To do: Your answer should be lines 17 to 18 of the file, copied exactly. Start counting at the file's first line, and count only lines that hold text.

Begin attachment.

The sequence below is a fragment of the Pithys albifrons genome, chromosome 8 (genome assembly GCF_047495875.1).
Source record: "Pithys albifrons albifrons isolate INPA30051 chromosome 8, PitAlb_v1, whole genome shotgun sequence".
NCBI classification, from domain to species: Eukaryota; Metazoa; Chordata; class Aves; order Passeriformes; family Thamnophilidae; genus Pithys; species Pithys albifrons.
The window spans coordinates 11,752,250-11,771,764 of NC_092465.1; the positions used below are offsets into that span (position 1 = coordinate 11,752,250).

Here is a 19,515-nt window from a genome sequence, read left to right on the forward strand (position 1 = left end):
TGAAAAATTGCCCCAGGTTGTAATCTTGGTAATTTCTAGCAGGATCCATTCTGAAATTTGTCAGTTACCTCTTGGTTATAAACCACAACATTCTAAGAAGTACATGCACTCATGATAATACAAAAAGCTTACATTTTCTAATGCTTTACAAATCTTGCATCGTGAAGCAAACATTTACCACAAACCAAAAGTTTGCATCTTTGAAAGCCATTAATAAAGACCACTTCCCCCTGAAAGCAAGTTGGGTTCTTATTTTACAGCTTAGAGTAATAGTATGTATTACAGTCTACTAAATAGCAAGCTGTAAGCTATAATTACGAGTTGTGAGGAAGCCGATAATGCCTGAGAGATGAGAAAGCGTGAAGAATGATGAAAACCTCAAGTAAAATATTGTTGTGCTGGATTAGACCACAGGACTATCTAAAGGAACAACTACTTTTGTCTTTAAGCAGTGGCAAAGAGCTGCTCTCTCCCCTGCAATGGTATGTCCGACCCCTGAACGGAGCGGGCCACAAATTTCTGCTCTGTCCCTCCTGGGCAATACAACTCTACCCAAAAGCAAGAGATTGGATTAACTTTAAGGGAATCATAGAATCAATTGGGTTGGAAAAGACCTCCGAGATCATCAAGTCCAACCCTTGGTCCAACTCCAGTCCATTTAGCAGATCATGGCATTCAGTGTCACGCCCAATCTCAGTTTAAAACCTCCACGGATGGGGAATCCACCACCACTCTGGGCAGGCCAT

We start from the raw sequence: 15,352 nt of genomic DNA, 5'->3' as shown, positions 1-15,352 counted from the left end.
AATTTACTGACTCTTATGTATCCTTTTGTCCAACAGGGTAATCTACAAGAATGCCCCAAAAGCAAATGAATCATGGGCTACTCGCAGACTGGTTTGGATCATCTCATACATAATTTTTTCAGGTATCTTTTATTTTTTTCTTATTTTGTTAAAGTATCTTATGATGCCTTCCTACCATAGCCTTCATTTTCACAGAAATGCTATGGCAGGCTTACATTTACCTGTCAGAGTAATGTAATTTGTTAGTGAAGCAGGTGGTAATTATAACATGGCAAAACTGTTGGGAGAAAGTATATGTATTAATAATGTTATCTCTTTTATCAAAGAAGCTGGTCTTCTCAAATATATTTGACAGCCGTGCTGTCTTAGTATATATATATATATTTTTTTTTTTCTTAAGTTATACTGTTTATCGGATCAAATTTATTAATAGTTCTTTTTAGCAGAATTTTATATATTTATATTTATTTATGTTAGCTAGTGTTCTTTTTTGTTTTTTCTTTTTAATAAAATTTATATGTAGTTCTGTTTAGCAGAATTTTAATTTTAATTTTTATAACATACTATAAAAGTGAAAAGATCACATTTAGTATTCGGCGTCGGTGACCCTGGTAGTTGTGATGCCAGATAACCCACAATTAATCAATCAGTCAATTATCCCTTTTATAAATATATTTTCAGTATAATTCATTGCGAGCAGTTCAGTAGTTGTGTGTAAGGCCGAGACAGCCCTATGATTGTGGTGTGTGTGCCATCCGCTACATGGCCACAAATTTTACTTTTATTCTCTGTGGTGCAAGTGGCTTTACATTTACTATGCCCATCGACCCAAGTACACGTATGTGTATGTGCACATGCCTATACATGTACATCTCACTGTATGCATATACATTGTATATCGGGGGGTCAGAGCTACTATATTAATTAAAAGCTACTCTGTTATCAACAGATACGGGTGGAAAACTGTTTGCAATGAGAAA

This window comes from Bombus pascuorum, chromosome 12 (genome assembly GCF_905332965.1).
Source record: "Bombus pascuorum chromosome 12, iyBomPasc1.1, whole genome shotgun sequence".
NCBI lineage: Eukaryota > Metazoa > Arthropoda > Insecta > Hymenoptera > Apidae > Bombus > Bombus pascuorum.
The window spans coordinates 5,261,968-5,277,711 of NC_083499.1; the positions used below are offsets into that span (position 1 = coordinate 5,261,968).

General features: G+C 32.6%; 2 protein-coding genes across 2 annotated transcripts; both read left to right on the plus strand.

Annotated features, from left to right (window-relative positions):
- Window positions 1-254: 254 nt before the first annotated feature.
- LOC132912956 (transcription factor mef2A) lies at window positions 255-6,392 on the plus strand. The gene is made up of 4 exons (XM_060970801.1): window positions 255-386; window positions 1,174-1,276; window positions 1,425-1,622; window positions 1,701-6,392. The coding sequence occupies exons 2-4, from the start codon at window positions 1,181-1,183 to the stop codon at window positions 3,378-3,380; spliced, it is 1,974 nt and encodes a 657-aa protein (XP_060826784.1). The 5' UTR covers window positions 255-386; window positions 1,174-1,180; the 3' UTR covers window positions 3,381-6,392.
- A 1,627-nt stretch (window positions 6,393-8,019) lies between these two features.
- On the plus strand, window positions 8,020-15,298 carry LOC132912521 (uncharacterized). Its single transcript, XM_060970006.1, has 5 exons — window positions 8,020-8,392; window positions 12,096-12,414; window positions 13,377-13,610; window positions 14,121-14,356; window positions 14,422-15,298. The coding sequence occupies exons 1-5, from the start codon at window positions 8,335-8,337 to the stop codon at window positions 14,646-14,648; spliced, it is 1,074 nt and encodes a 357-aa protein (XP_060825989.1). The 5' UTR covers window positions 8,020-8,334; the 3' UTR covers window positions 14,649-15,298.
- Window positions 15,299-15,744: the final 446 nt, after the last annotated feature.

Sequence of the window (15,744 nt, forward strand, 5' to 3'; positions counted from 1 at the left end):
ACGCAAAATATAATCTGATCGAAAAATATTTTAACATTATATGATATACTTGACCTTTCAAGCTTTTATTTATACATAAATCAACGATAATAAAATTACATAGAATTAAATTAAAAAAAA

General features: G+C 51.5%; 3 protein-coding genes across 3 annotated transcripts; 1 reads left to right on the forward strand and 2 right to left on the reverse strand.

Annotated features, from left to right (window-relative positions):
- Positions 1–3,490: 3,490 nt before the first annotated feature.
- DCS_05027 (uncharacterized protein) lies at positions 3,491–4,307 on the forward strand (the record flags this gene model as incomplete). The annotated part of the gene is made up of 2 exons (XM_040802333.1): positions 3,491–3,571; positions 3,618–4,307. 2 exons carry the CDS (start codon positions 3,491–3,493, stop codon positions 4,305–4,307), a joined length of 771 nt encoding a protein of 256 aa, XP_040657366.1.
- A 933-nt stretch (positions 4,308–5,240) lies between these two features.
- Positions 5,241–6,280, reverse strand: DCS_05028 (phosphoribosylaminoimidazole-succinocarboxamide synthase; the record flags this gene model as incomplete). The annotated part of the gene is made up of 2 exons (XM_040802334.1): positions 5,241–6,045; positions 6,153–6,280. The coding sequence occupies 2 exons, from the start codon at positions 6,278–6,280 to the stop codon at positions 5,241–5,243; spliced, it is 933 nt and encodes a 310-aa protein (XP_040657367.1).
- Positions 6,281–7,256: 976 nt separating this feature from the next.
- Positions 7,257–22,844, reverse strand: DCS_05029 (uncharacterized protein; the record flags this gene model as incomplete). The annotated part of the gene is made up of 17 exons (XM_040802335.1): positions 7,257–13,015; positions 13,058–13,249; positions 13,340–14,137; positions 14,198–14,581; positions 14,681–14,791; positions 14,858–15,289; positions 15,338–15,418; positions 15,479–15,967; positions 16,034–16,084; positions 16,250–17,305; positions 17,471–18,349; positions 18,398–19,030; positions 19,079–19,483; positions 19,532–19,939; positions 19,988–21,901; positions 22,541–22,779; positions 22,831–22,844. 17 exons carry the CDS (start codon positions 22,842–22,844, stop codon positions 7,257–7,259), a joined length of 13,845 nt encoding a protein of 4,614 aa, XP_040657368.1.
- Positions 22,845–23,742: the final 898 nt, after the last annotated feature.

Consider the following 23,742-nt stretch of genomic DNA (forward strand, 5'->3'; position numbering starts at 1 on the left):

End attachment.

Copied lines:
- A 1,627-nt stretch (window positions 6,393-8,019) lies between these two features.
- On the plus strand, window positions 8,020-15,298 carry LOC132912521 (uncharacterized). Its single transcript, XM_060970006.1, has 5 exons — window positions 8,020-8,392; window positions 12,096-12,414; window positions 13,377-13,610; window positions 14,121-14,356; window positions 14,422-15,298. The coding sequence occupies exons 1-5, from the start codon at window positions 8,335-8,337 to the stop codon at window positions 14,646-14,648; spliced, it is 1,074 nt and encodes a 357-aa protein (XP_060825989.1). The 5' UTR covers window positions 8,020-8,334; the 3' UTR covers window positions 14,649-15,298.